Subject(s)
Adrenal Cortex Hormones/therapeutic use , Coronavirus Infections/prevention & control , Pandemics/prevention & control , Pneumonia, Viral/prevention & control , Adrenal Cortex Hormones/administration & dosage , Biomarkers , Cohort Studies , Coronavirus Infections/diagnostic imaging , Coronavirus Infections/pathology , Coronavirus Infections/therapy , Disease Progression , Humans , Inflammation/prevention & control , L-Lactate Dehydrogenase/blood , Pneumonia, Viral/diagnostic imaging , Pneumonia, Viral/pathology , Pneumonia, Viral/therapy , Radiography , Reproducibility of Results , Respiration, Artificial , Respiratory Distress Syndrome, Adult/etiology , Treatment Outcome
4.
Indian J Med Microbiol ; 38(1): 87-93, 2020.
Article in English | MEDLINE | ID: covidwho-688925

ABSTRACT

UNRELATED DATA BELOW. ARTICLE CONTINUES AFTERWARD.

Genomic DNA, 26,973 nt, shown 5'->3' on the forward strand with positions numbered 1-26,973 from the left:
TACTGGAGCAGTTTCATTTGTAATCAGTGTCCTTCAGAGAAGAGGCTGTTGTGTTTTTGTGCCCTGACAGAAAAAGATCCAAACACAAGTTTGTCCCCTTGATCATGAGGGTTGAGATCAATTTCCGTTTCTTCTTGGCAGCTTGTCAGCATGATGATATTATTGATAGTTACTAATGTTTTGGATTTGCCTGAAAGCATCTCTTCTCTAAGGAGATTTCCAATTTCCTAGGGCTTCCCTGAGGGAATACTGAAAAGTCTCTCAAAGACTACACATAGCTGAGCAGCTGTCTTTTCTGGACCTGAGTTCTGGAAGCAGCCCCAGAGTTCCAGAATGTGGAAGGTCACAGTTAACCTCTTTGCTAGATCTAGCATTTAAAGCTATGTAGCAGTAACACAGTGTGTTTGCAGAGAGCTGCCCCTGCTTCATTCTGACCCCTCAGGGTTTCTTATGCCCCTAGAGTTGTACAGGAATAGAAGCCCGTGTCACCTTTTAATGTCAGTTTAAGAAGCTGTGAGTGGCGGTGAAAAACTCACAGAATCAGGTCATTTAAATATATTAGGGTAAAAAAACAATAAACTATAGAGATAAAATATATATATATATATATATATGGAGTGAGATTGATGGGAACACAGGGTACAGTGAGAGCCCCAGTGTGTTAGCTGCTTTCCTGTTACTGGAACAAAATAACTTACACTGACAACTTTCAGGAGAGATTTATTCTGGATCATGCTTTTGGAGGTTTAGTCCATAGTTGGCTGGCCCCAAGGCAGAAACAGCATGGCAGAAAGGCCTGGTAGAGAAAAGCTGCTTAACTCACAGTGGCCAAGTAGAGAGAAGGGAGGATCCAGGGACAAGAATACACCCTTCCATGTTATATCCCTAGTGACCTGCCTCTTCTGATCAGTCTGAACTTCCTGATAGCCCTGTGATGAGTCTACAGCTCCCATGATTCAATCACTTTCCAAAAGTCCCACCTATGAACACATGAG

Objective: This study aims to provide scientific basis for rapid screening and early diagnosis of the coronavirus disease 2019 (COVID-19) through analysing the clinical characteristics and early imaging/laboratory findings of the inpatients. Methods: Three hundred and three patients with laboratory-confirmed COVID-19 from the East Hospital of People's Hospital of Wuhan University (Wuhan, China) were selected and divided into four groups: youth (20-40 years, n = 64), middle-aged (41-60 years, n = 89), older (61-80 years, n = 118) and elderly (81-100 years, n = 32). The clinical characteristics and imaging/laboratory findings including chest computed tomography (CT), initial blood count, C-reactive protein [CRP]), procalcitonin (PCT) and serum total IgE were captured and analysed. Results: (1) The first symptoms of all age groups were primarily fever (76%), followed by cough (12%) and dyspnoea (5%). Beside fever, the most common initial symptom of elderly patients was fatigue (13%). (2) Fever was the most common clinical manifestation (80%), with moderate fever being the most common (40%), followed by low fever in patients above 40 years old and high fever in those under 40 years (35%). Cough was the second most common clinical manifestation and was most common (80%) in the middle-aged. Diarrhoea was more common in the middle-aged (21%) and the older (19%). Muscle ache was more common in the middle-aged (15%). Chest pain was more common in the youth (13%), and 13% of the youth had no symptoms. (3) The proportion of patients with comorbidities increased with age. (4) Seventy-one per cent of the patients had positive reverse transcription-polymerase chain reaction results and 29% had positive chest CT scans before admission to the hospital. (5) Lesions in all lobes of the lung were observed as the main chest CT findings (76%). (6) Decrease in lymphocytes and increase in monocytes were common in the patients over 40 years old but rare in the youth. Eosinophils (50%), red blood cells (39%) and haemoglobin (40%) decreased in all age groups. (7) The proportion of patients with CRP and PCT elevation increased with age. (8) Thirty-nine per cent of the patients had elevated IgE, with the highest proportion in the old (49%). Conclusion: The clinical characteristics and imaging/laboratory findings of COVID-19 patients vary in different age groups. Personalised criteria should be formulated according to different age groups in the early screening and diagnosis stage.